Jean-Charles Cornay

Jean-Charles Cornay, (27 February 1809 – 20 September 1837) was a French missionary of the Paris Foreign Missions Society who was martyred in Vietnam. He was executed in Ha Tay, Tonkin, now Vietnam,[1] during the persecutions of Emperor Minh Mạng.


Jean-Charles Cornay

Jean-Charles Cornay.jpg
Martyrdom of St. Jean-Charles Cornay, M.E.P.
Priest and martyr
Born27 February 1809
Loudun, Vienne, France
Died20 September 1837 (aged 28)
Son Tay, Tonkin, Vietnam
Beatified27 May 1900 by Pope Leo XIII
Canonized19 June 1988 by Pope John-Paul II
Feast20 September
Jean-Charles Cornay.
Statue of Jean-Charles Cornay, in the church of Saint-Pierre du Marché, Loudun.

A town in France still carries his name.

Cornay was beatified on 27 May 1900, and canonized by Pope John Paul II on 19 June 1988.[1]


He was born in Loudun, Vienne, France, the third child of Jean-Baptiste Cornay (born 1777) and Françoise Mayaud (1780-1857); he had one brother, Eugène (1817-1893), and three sisters: Élisabeth (1804-1871), Olympe (1806-1888), and Louise (1821-1890). Their parents brought them up as good Catholics. Jean-Charles was baptized on 3 March 1809 in the church of Saint-Pierre-du-Marché in Loudun. His godparents were Henri Mayaud and Thérèse Cornay, his aunt.

Cornay studied first at the school Saint-Louis in Saumur, then in the Jesuit minor seminary in Montmorillon, after which he studied at the major seminary of Poitiers. He was known as a normal student, humble and with a gentle disposition.

At Poitiers, Cornay received the tonsure on 1 June 1828 and Minor Orders on 14 June 1829. He was installed as a sub-deacon on 6 June 1830 in the Cathedral of Sts. Peter and Paul of Poitiers.

After he completed his theological studies, Corday left Poitiers to enter the seminary of the Paris Foreign Missions Society on 13 October 1830. His missionary vocation was met with reluctance and misunderstanding on the part of his parents. This his first struggle to be faithful to God's call put him in opposition to the wishes of his parents, while maintaining his filial love. To his mother he said: "Just let me go to Paris, I will have at least three years there with every opportunity to examine my vocation, and all the means of preparing for it if it is authentic". But his stay at the Foreign Missions Seminary in Paris was brief, due to periods of insecurity following the July Revolution. The seminary was targeted; Cornay wrote in his diary: "Yesterday our seminary was invaded and seven or eight posters were put up, proclaiming ‘Death to the Jesuits of the Rue du Bac', and a dagger as signature".

Corday was ordained a deacon in 1831 and left France to go to the Sichuan province of China. His departure was hurried because of the need to replace another missionary. His intended destination was Szechwan in China, some 1,250 miles from the coast. After six months of travel he landed in Macau, in Tonkin, in the midst of the violent persecution of 1831. Two guides had been sent to accompany him up the Yang-Tse-Kiang to reach Sichuan, but they never arrived. Cornay was stuck in Tonkin.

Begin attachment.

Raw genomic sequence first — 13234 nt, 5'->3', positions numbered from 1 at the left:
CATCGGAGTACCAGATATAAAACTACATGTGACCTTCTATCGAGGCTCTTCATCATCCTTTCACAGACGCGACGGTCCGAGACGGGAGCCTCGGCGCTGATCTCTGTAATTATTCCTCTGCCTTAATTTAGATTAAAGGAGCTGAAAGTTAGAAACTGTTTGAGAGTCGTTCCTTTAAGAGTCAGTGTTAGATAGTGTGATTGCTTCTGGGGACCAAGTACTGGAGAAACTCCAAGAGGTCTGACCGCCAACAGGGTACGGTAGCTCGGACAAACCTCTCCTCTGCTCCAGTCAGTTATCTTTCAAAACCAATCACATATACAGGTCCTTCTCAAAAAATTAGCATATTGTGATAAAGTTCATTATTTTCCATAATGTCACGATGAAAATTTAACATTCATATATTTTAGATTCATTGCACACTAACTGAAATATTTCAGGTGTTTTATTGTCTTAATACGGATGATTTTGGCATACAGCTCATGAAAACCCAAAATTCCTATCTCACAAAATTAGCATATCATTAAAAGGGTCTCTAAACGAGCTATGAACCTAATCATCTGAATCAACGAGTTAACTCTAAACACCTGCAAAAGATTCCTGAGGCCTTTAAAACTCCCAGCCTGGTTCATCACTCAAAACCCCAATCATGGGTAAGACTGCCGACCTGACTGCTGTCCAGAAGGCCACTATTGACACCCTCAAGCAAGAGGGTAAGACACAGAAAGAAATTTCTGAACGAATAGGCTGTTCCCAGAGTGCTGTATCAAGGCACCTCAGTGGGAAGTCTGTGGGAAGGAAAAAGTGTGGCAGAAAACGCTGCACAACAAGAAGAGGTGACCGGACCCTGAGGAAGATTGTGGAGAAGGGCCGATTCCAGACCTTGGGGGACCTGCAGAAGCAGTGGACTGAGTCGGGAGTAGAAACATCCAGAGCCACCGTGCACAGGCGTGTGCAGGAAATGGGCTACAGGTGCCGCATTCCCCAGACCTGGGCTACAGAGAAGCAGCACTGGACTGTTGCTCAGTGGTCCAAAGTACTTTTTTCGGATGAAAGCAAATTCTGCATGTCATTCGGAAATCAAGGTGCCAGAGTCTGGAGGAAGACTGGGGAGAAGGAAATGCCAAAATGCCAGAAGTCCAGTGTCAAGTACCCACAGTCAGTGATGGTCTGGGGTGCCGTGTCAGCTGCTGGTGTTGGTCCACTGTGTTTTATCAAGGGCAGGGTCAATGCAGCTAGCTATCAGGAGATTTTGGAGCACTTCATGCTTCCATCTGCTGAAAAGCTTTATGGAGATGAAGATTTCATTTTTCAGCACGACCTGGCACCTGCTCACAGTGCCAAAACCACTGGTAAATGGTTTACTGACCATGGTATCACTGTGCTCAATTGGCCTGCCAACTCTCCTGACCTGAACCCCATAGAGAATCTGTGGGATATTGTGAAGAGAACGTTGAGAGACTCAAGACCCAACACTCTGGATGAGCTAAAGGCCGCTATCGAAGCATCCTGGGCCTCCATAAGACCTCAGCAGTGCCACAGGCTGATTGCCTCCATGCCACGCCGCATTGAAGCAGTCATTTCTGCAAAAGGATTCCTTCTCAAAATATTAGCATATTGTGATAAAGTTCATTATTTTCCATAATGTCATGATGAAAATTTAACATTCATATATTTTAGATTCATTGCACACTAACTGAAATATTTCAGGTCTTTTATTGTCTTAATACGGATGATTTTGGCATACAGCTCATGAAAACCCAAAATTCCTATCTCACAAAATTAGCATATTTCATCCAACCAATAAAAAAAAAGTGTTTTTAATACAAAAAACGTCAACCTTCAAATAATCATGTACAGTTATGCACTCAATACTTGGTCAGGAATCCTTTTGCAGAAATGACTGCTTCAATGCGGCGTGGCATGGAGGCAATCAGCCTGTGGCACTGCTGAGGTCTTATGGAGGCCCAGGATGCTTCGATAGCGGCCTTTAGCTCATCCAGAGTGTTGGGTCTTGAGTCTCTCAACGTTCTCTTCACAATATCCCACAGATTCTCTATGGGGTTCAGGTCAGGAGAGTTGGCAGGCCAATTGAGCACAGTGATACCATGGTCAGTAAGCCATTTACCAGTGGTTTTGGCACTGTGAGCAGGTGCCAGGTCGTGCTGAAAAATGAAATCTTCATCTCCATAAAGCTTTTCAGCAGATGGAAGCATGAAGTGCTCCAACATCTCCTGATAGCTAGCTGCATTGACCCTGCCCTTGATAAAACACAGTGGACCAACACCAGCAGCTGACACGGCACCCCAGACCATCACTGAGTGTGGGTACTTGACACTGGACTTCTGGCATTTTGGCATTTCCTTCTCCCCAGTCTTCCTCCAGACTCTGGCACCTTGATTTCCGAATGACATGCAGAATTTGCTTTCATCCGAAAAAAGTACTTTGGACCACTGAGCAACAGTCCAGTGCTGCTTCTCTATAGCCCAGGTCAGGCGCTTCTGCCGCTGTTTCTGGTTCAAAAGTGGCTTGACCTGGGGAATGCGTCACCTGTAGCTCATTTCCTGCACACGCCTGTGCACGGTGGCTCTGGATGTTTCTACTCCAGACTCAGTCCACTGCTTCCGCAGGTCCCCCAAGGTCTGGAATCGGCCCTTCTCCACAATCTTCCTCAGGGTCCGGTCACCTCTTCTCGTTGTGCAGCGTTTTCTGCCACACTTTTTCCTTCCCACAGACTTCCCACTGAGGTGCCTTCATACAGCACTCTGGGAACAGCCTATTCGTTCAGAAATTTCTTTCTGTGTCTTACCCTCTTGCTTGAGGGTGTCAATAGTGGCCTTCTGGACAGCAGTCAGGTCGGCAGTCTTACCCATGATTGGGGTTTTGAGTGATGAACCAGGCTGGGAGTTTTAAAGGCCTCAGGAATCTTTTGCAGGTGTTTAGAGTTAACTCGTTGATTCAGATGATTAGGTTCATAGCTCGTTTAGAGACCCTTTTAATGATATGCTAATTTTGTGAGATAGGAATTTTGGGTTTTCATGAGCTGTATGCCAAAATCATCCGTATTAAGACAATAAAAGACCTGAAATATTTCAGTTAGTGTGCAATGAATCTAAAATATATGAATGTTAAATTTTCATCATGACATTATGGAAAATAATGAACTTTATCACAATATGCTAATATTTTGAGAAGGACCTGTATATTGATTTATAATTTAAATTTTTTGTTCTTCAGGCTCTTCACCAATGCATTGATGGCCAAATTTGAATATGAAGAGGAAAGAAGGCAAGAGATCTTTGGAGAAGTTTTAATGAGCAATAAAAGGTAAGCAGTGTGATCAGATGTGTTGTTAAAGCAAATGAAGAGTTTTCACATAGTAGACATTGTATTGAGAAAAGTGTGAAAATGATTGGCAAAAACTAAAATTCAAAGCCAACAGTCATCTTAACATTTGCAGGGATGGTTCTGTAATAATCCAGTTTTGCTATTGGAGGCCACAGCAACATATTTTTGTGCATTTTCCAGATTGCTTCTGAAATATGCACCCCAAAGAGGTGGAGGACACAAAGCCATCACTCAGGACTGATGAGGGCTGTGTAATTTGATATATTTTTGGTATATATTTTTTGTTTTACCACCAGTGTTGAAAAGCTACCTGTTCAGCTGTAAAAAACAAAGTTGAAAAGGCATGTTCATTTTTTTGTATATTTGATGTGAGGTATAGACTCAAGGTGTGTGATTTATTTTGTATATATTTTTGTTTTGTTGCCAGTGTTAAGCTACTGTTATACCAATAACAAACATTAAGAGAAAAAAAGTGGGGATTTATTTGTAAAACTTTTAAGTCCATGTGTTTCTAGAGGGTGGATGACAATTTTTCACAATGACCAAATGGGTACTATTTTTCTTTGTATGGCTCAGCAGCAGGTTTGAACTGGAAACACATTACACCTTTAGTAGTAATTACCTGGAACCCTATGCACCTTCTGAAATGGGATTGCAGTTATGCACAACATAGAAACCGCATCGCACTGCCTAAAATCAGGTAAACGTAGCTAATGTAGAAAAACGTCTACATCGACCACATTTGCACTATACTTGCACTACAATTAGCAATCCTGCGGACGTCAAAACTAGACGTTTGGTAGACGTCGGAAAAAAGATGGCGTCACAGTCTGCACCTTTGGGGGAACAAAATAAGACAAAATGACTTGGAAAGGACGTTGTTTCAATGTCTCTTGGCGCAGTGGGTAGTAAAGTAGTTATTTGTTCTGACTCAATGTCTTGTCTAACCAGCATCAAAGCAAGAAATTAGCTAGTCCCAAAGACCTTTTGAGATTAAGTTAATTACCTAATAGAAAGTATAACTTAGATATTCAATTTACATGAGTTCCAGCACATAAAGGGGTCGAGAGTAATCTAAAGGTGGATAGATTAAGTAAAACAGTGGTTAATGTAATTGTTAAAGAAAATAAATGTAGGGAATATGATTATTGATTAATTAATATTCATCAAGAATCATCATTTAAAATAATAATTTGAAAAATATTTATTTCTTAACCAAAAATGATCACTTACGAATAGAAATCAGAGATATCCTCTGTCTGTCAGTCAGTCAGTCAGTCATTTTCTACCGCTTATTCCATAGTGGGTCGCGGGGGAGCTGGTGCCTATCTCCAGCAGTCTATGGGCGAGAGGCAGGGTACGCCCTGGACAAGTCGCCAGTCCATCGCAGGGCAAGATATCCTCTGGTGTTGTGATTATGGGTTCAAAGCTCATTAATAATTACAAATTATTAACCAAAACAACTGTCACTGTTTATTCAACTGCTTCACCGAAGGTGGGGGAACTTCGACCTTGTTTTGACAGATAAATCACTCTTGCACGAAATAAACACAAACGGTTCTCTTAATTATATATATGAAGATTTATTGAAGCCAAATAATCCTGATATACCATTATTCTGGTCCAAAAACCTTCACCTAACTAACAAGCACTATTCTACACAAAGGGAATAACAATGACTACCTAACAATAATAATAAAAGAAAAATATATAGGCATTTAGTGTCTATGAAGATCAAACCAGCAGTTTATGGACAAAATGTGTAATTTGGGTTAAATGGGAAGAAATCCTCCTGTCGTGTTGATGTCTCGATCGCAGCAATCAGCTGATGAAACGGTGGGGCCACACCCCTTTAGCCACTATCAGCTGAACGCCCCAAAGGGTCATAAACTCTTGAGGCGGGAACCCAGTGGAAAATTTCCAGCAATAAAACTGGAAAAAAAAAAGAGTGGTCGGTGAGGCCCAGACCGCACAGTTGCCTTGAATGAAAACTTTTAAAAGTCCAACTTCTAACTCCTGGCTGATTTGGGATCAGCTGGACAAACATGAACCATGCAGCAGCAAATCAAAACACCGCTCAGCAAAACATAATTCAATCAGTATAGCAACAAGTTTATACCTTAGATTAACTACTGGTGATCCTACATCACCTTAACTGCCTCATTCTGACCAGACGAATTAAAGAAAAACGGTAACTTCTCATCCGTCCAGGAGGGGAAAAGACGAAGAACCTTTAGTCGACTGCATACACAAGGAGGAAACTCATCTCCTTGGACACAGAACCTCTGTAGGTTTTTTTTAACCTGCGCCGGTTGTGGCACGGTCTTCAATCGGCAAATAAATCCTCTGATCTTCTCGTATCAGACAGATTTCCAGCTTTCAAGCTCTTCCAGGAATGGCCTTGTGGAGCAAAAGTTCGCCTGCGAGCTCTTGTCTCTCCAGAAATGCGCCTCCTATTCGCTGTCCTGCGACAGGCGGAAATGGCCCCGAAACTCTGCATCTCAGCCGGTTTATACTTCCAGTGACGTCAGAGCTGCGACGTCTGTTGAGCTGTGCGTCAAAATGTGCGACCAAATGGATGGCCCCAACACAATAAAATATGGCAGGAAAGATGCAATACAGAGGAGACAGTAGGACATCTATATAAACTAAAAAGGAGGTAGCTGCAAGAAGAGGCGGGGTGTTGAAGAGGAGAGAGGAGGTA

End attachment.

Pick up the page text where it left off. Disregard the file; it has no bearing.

Cornay was secretly ordained to the priesthood three years later on 26 April 1834 by Bishop Joseph-Marie-Pélagie Havard, Coadjutor Apostolic Vicar of Western Tonkin,[2] after traveling along the Red River disguised as a Chinese. With no hope of reaching China from Tonkin, he chose to stay there. In his grueling ministry he was always calm, even joyous. Even his deteriorating health did nothing to reduce his faith.

Cornay was arrested in 1837, accused of being the leader of an evil sect and of fomenting a rebellion. He was subjected to the cangue (a wooden torture collar) and then the cage. His response to torture was to sing. "After fifty blows I was untied. Arriving at the prison, I sang the Salve Regina, the hymn to the Virgin".

On 20 September 1837, as decreed by the Emperor Minh Mang, he was dismembered and beheaded near the Son-Tay citadel, not far from Hanoi. His head was displayed for three days and then thrown into the river.

In the midst of all kinds of difficulties and even when facing death, Cornay proclaimed his faith: "The Lord is faithful: he expects from us a total trust in his promises". He wrote to his parents: "When you receive this letter, my dear father, my dear mother, do not grieve for my death; by consenting to my departure, you have already made most of the sacrifice". His remains are in the church at Chieu-Ung.

Cornay's example occasioned the vocation of Théophane Vénard (1829-1861), who was among those canonized the same day as he.[3]

Cornay was declared Venerable on 19 June 1840 by Pope Gregory XVI. He was included in the Martyrology on 2 July 1899 by Pope Leo XIII after he had been beatified by that pope on 27 May 1900. He was canonized by Pope John Paul II on 19 June 1988 as one of the 117 Martyrs of Vietnam, whose feast day is celebrated on 24 November.

See alsoEdit


  1. ^ a b A New Dictionary of Saints: East and West by Michael Walsh p. 295.
  2. ^ "Bishop Joseph-Marie-Pélagie Havard, M.E.P." Catholic Hierarchy.
  3. ^ "Mártires de Vietnam (+1745-1862)". Vatican News Service (in Spanish). Retrieved 10 December 2012.

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